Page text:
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Williamsburg

September 1st, 2015

I’m currently writing and drawing a book about a bridge for a pretty big series of books I’ll be talking about a LOT at some point. I’ve learned more about bridges and bridge engineering in the last three weeks than I thought I’d ever want or need to know.
Last week I was in New York, leeching off a trip Sacha had to take for work, and taking advantage of it to spend a few days meeting with some editors at Abrams and Roaring Brook. When we arrived at the hotel on Delancey Street, I noticed immediately that we were right at the pedestrian entrance to the Williamsburg Bridge. So while Sacha headed out early for her client stuff, and since I didn’t have my first appointment until noon, I spent that morning meandering to Brooklyn and back.

The Williamsburg Bridge is the bridge over the East River I guess I think about the least when I think about those bridges. (Don’t you have a list, in order, as well?) For me, it’s the Queensborough Bridge, otherwise known as the 59th Street Bridge first. Woody Allen saw to that. Second would be the Brooklyn Bridge, of course. It was the first bridge I walked across when I was 17 visiting NYC in 1985. Third would be the Manhattan Bridge, mainly just because it’s next to the Brooklyn Bridge.

Several years ago, the pedestrian and bikeways were redesigned and rebuilt, and now the Williamsburg carries more bicycles on any given day than any bridge in the world. I think every single one of them was crossing at the same time I was.

So here is a collection of the photos I took on the walk. I was fascinated with the pink color of the walkway against the grey and blue of the bridge and sky. It was morning, about 10am, and the light was fantastic. Last but not least was the graffiti. It was everywhere, covering nearly every surface, to the point where it became just texture.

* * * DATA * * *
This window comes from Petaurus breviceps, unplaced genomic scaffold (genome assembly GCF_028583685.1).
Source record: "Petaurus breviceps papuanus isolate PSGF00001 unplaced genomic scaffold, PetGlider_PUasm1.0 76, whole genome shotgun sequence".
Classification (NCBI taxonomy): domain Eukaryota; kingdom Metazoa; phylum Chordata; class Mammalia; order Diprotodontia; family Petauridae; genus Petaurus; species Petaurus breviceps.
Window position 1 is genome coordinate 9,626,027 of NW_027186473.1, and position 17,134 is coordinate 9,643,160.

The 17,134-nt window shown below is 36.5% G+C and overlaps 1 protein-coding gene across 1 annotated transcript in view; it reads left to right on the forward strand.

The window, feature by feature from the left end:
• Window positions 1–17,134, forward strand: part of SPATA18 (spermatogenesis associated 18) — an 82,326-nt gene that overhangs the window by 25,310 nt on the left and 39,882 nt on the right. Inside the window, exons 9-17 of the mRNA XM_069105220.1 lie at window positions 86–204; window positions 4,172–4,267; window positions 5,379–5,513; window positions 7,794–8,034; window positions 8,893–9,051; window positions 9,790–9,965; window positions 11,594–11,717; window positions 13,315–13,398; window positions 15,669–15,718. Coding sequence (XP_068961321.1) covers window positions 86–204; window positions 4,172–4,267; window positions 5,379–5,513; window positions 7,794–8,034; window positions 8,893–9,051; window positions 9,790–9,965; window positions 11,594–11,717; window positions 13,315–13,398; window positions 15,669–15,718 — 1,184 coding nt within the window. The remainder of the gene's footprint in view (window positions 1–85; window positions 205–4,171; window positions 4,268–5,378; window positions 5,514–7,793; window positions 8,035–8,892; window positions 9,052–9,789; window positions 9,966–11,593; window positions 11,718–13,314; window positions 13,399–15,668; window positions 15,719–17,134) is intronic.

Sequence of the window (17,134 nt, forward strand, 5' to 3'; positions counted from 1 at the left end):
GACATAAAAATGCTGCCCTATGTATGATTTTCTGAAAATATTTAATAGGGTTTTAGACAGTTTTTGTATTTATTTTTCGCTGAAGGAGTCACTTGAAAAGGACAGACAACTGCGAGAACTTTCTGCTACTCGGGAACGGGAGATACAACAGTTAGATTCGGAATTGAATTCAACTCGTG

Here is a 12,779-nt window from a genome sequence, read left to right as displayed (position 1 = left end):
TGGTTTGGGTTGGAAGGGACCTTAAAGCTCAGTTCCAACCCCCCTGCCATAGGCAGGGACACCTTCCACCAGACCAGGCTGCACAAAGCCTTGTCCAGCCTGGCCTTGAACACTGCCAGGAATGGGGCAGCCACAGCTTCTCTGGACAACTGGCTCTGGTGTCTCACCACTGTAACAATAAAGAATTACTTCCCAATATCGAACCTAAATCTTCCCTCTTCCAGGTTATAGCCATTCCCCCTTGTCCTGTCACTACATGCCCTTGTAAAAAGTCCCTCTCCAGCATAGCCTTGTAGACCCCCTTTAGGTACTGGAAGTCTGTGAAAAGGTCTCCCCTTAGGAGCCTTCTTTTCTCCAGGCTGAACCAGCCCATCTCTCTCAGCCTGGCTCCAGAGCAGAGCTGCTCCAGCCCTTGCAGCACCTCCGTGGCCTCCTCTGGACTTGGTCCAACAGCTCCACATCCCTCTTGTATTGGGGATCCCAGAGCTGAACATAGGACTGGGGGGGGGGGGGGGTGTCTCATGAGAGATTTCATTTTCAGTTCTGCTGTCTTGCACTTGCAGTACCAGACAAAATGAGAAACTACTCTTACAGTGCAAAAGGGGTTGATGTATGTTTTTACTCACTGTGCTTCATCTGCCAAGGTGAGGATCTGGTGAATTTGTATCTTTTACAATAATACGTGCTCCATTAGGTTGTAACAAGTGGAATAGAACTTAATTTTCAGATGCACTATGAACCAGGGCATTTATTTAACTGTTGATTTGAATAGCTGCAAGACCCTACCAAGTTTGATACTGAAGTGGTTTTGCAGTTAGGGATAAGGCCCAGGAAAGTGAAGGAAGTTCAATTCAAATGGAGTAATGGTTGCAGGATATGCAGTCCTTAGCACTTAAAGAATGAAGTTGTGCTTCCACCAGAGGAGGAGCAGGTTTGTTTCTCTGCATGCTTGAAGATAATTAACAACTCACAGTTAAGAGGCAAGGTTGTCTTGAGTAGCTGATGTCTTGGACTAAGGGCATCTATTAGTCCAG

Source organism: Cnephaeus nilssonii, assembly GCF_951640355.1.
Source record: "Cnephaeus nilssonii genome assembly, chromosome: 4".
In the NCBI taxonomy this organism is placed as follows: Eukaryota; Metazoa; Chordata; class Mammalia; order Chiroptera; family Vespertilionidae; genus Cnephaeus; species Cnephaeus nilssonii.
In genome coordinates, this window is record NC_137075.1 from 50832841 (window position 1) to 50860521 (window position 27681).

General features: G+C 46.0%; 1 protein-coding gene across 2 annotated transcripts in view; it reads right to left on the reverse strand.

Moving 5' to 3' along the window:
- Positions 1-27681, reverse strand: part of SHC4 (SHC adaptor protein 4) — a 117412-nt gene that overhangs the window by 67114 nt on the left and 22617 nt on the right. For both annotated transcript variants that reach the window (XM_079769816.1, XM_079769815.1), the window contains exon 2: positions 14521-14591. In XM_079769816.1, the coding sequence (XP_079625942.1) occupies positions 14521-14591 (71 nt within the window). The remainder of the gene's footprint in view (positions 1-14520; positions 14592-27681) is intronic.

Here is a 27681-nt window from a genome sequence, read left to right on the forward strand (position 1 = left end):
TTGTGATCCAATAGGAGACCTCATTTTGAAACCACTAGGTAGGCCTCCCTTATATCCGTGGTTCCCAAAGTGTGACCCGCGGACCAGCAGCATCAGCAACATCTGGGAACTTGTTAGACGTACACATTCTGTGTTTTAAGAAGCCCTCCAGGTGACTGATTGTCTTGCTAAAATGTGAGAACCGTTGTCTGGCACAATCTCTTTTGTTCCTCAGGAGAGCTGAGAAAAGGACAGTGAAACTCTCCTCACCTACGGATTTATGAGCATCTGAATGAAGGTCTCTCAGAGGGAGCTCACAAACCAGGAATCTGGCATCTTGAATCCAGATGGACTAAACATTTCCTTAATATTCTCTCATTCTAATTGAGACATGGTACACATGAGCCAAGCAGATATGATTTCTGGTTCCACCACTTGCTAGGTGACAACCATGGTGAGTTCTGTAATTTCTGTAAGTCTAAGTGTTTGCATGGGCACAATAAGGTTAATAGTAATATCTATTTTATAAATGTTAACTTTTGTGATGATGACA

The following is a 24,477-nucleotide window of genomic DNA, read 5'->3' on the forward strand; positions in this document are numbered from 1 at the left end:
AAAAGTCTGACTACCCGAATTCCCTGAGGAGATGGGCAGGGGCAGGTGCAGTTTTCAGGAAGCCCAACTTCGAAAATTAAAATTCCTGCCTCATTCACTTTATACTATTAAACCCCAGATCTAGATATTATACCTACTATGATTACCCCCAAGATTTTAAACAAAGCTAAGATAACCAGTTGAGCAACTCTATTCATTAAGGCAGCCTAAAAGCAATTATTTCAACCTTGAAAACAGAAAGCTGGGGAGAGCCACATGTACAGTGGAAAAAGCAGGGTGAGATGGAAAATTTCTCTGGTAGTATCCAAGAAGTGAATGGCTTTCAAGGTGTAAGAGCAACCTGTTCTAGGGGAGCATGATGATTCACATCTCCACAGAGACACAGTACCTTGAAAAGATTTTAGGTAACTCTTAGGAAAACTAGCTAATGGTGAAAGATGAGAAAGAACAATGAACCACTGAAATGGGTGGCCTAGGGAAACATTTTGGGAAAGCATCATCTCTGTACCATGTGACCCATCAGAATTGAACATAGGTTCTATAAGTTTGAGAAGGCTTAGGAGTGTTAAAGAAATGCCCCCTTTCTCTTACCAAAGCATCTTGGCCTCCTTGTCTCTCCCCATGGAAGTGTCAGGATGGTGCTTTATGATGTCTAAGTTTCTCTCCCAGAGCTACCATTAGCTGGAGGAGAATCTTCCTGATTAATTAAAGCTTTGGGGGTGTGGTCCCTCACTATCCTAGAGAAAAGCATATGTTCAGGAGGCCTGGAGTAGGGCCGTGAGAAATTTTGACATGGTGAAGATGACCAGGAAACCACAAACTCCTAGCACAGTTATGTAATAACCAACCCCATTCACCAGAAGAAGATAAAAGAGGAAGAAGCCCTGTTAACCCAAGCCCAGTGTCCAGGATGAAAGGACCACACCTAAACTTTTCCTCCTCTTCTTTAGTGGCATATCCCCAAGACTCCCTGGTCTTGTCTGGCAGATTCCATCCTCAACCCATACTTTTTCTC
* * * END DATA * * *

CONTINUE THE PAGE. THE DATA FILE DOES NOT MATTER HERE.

The pictures were taken with a Panasonic Lumix LX7 and with my iPhone.

See them on Flickr here or click the photo below.

a walk across the Williamsburg Bridge

nyc ’85

September 11th, 2012

In March 1985, I made one of the more pivotal decisions in my life, which was to attend a summer high school program at Parsons School of Design in New York City. I was sitting in my art class in high school, in Pasadena Texas, and up on the wall, above the chalkboard, was a poster depicting a huge apple*. The program was four weeks long and offered courses in Illustration, Communication Design, Fashion, Photography, Fine Arts, and probably other studies. When I told my mother, who had never been to NY and was from small town Arkansas that I wanted to do this, I don’t remember her having a nervous breakdown but now, 27 years later, and being a parent of two kids of my own, I’m sure she had one. Seventeen years old, four weeks in New York City.
Luckily, mom was pretty good at saying okay to crazy schemes and somehow the application got filled out, financial aid was applied for, and in late June of that summer I climbed on a plane at Houston Intercontinental Airport and headed off by myself to LaGuardia. I took with me my sister’s Pentax K1000 and several rolls of film. I knew nothing about photography, and knew less about f-stops. So it made sense that I ended up in NY with a fully manual SLR camera. Little did I know that in addition to the design stuff I learned, this four weeks turned me on to a lifelong love of taking pictures.
Upon arriving in NY, I stood at the taxi stand and tried to figure out what to do. I was standing there with a duffle bag and a portfolio case, and I suppose it was obvious that I was an art student because I heard a voice over my shoulder ask “are you going to Parsons?” Next to me stood the second most fashionable sophisticated-looking girl I’d ever met in my life (I’d meet many more of these boys and girls over the next few days). She’d also just got off a plane, was also attending the summer program, and apparently knew what to do because she got a cab, put us in it, and we headed off to Union Square, where Parsons had a dorm (there’s a restaurant there now called the Blue Water Grill, in case you know the area). We paid the cabbie (I felt like I was on a tv show) stepped out onto the street.